Horizon Elementary School
Problem 1, Division I
There was no escaping this team’s outstanding creativity and astounding engineering! They had an entire intricate system of tracks for their vehicles with a series of pressure sensitive pads that started a cascade of motors and springs. This changed the layout of the track, allowing the vehicle to weave and dodge through the getaway zone. The team’s effort, dedication, and risk-taking were evident to the judges through both the inspection of the craftsmanship and the discussion with the team.
Geneseo Central Sch
Problem 1, Division III
Time and time again, throughout its performance, this team wowed the judges with the unexpected ways they solved this problem combining science, engineering with dramatic panache. It had a parking garage that automatically lowered each vehicle and a trio of vehicles with a unique means of travel. A tortoise walked using fully articulated legs and a chameleon moved by grabbing a track with its tongue while changing color to blend in with the background. Finally, a vehicle used an electrically controlled pneumatic piston to leap off the end of a track, flipping 360 degrees to avoiding being caught before righting itself and continuing on its trip.
Raffles Girls Secondary School
Problem 2, Division II
This team literally stretched bottle parts farther than these judges had ever seen! Some examples include beautiful flowers made from clear egg cartons, realistic roses made from shards of plastic bottles –curled by candlelight, a soccer ball made of twisted plastic rope, and a lava lamp made by gluing bottles together so airtight that the creation could hold liquid. The team completely transformed every bottle into something totally new and unexpected. It treated plastic as a raw material that barely resembled its original form!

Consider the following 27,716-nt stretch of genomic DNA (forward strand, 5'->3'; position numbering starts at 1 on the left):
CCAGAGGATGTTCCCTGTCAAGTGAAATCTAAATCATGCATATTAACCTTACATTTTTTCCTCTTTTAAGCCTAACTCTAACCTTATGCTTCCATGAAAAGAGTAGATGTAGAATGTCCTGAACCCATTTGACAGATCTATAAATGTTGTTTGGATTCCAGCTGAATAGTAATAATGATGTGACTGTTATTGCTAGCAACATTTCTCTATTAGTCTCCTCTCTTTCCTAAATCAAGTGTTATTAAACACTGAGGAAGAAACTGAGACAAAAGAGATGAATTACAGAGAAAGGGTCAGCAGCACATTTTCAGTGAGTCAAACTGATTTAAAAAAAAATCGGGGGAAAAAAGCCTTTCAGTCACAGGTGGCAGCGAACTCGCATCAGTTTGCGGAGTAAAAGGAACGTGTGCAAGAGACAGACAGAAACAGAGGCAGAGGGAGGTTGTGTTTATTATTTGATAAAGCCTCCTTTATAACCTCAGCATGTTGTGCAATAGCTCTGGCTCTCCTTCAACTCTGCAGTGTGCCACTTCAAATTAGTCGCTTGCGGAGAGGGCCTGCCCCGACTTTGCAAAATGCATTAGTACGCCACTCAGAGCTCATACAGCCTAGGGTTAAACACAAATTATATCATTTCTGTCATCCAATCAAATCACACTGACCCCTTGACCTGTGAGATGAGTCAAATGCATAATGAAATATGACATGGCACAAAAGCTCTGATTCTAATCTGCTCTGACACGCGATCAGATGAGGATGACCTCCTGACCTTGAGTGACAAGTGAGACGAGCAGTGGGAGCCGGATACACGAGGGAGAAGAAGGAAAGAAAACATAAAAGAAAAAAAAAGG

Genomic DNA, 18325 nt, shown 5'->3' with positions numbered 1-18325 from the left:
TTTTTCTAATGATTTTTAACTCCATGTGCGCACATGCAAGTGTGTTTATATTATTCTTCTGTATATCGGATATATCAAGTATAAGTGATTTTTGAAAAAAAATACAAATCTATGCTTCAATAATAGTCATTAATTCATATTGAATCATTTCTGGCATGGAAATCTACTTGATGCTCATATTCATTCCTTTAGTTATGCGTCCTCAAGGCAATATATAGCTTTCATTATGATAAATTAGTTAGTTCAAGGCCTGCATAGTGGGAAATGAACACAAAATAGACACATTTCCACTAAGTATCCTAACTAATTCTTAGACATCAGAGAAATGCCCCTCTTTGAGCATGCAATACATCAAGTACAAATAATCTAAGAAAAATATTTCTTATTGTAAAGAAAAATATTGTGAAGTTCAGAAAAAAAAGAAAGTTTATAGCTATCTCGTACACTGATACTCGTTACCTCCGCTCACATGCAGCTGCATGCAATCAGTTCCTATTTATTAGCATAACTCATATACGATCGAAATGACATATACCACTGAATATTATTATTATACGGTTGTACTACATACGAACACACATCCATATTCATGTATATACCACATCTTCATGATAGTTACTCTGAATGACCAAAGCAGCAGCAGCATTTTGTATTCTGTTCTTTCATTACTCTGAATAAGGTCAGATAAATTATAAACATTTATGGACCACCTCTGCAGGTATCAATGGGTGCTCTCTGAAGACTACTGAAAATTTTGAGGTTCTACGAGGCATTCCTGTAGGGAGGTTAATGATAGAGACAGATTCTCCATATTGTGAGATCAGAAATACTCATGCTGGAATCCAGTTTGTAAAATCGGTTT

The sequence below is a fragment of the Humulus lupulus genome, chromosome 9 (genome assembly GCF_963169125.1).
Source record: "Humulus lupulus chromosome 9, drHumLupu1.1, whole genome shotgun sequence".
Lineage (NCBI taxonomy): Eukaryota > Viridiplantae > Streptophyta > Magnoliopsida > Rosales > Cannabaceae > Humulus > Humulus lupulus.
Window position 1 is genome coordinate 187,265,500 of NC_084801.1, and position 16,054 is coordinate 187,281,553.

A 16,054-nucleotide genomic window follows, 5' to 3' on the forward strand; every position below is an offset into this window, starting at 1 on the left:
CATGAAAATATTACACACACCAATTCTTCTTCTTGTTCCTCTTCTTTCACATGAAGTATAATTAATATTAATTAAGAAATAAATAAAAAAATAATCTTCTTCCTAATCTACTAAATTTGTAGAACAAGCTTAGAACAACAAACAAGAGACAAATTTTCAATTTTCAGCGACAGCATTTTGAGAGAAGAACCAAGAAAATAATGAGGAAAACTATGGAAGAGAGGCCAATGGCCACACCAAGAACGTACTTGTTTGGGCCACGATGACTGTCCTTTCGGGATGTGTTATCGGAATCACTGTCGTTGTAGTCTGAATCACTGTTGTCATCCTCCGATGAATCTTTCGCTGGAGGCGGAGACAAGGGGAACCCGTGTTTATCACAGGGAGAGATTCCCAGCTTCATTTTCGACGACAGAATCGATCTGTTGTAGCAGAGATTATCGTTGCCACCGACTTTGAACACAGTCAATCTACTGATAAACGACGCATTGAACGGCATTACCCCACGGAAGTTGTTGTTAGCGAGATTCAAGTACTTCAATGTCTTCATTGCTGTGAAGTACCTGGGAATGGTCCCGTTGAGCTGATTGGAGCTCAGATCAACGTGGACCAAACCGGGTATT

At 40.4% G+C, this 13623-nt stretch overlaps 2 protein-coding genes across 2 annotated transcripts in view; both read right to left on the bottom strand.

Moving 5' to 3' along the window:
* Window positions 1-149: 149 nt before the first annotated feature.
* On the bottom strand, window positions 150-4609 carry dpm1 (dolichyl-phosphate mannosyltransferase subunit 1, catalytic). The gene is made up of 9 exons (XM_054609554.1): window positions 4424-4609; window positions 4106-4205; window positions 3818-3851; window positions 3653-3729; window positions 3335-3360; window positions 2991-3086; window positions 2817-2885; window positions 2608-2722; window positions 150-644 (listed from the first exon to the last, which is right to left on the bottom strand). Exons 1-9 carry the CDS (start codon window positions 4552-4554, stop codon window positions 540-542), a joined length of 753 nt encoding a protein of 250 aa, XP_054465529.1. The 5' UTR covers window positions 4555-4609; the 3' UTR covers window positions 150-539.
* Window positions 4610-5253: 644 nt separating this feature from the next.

Stow Isierski Wyobraznik
Problem 3, Division II
All the elements of the team’s solution — backdrops, furniture, artwork and costumes –were made from over 120,000 individually rolled newspaper sticks. This team dazzled the judges with its intricacy by spending over seven months rolling newspaper into 4 – 12” sticks and creatively weaving together its stage set and props. Every inch of the stage was a piece of current newsprint art that could be hung in a museum. The team went a step further by collecting newspapers from the actual places where the time travelers went—Russia and the Netherlands. They even skillfully made their required recognizable art from this amazing medium.
South Mecklenburg HS
Problem 3, Division III
A 15-foot tall haunted house transformed into a raven with a 24′ wingspan, an old-fashioned dress opened to reveal a working puppet theatre in its skirt, an anthropomorphic shadow trailing behind the imposing Edgar Allan OMER. The team incorporated all of Poe’s greatest works into its beautiful, multi-functional, and downright scary sets, costumes, and props. The effect was frighteningly good – you could say it was Poe-fect Style!
Algood Middle School
Problem 4, Division II
This team took paint by numbers and repurposing to a new artistic level. During an entertaining game show, contestants played operation on a towering life-sized replica made out of milk cartons – it even buzzed with a doorbell attached to a red light bulb! Another fascinating prop was an OMER face mosaic. When the structure snapped under a stack of weights, members picked up the mosaic to reveal hundreds of crayons, that when precisely assembled, came together to form OMER’s face. In a flash, one performer yanked the cardboard out of place and the tubes came thundering down, spilling a colorful disarray on the floor as the audience gave an audible gasp.
QINGDAO TAIPING RD. PRI. SCH
Problem 4, Division II
This team embodied the spirit of the problem using intricate props, dazzling costumes, body language, and a strong foundation of teamwork to present a solution executed with clean precision. Opening with a golden bear destroying the gate to a garden, members worked together to assemble a fruit wall. Then with the help of a general dressed in aluminum foil, three team members precisely measured multiple pieces to assemble sections tubes and complete the structural representation, relying upon encouraging signals from their peers over spoken dialogue, demonstrating their strength in teamwork. This same teamwork constructed the fruity wall in eight minutes, built a rich backdrop with moving boats and whirling gadgets, created an impressive structure, and captivated the audience with movement and dance to creatively communicate their story of neighborly harmony.